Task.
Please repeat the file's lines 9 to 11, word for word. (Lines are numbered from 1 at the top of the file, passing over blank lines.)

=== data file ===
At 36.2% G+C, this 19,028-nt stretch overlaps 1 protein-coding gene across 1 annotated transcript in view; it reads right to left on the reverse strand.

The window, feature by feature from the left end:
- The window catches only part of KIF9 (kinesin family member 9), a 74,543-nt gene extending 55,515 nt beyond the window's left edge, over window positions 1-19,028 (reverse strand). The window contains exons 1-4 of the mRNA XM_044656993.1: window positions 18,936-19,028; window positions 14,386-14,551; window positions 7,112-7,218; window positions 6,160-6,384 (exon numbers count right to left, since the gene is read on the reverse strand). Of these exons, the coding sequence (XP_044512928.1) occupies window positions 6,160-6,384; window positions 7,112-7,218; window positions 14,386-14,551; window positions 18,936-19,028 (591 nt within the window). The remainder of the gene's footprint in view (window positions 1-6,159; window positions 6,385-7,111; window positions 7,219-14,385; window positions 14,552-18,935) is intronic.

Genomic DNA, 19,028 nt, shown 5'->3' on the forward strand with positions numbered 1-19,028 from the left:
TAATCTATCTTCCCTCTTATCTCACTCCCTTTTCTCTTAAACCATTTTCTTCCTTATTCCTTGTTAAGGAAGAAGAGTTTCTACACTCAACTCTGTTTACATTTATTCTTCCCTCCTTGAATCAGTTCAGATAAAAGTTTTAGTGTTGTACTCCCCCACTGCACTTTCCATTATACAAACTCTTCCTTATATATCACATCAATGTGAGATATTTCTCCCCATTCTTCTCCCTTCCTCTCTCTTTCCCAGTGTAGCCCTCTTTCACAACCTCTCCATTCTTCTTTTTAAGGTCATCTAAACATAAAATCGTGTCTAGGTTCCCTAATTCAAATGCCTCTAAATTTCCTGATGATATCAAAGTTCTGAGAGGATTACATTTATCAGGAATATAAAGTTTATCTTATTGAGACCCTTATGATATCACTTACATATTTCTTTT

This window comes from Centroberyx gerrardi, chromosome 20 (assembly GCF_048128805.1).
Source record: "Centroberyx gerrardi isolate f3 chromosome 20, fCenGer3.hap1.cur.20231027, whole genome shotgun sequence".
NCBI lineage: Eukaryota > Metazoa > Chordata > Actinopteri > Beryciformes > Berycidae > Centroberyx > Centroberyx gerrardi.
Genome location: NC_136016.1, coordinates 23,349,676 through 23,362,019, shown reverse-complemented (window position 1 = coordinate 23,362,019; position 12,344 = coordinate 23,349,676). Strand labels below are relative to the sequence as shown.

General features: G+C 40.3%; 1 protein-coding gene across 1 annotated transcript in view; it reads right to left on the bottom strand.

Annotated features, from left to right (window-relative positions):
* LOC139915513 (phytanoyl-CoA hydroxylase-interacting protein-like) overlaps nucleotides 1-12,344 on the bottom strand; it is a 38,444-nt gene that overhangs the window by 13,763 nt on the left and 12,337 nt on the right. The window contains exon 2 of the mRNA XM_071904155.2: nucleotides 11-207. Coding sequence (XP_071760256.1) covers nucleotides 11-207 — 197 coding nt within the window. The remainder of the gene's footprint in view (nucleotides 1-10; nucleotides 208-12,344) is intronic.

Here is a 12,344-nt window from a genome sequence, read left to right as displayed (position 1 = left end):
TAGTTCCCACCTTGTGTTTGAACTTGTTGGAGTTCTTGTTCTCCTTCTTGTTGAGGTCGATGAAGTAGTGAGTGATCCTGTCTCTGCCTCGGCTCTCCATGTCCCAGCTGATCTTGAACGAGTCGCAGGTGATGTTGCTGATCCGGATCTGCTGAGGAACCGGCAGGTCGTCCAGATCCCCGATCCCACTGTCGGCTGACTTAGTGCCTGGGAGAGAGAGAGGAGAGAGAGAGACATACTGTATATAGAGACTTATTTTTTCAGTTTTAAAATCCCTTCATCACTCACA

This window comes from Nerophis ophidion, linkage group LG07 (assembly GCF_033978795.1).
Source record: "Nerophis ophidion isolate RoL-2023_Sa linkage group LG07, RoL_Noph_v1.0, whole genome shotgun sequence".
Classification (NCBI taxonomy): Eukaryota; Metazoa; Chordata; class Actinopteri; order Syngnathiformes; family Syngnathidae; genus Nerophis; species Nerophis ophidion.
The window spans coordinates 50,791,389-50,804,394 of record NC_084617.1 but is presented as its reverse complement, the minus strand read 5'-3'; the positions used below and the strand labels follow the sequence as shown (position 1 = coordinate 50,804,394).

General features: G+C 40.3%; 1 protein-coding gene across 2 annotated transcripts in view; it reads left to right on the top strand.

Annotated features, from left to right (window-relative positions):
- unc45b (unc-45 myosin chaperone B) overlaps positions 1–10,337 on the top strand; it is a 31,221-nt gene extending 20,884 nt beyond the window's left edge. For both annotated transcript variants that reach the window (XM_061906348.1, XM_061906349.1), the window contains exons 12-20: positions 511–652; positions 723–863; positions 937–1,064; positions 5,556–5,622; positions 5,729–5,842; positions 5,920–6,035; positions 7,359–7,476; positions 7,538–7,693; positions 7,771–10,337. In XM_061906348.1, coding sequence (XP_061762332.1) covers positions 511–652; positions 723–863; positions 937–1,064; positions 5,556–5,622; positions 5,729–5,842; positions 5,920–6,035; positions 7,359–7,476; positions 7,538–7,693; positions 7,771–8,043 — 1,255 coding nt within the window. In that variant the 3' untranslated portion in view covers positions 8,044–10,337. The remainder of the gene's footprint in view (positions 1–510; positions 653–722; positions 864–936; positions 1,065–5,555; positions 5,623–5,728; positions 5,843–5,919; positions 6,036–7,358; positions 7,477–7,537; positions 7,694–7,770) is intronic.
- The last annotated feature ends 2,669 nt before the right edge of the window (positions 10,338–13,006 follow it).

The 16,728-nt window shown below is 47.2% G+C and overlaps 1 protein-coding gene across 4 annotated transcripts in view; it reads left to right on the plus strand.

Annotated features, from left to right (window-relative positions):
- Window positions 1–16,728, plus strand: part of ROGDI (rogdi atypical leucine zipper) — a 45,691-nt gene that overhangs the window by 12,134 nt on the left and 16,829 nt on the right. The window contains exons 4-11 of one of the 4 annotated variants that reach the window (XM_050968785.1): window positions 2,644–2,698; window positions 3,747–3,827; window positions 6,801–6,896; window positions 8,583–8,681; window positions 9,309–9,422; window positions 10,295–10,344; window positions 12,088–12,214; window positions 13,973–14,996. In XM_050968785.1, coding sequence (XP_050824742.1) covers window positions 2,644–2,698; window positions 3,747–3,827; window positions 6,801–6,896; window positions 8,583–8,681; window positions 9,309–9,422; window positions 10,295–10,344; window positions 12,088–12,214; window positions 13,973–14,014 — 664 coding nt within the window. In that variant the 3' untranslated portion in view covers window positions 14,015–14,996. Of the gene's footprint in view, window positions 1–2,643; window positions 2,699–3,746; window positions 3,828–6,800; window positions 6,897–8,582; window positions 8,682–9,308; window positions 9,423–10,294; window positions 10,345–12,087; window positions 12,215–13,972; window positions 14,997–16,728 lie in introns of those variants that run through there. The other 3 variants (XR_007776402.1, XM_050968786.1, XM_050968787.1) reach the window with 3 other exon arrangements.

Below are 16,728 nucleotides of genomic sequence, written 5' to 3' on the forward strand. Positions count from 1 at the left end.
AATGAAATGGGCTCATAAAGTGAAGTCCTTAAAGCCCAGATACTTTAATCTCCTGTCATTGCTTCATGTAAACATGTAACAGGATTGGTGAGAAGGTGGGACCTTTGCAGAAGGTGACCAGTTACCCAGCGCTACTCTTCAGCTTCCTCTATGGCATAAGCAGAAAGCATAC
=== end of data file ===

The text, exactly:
Genome location: NC_136016.1, coordinates 23,349,676 through 23,362,019, shown reverse-complemented (window position 1 = coordinate 23,362,019; position 12,344 = coordinate 23,349,676). Strand labels below are relative to the sequence as shown.

General features: G+C 40.3%; 1 protein-coding gene across 1 annotated transcript in view; it reads right to left on the bottom strand.

Annotated features, from left to right (window-relative positions):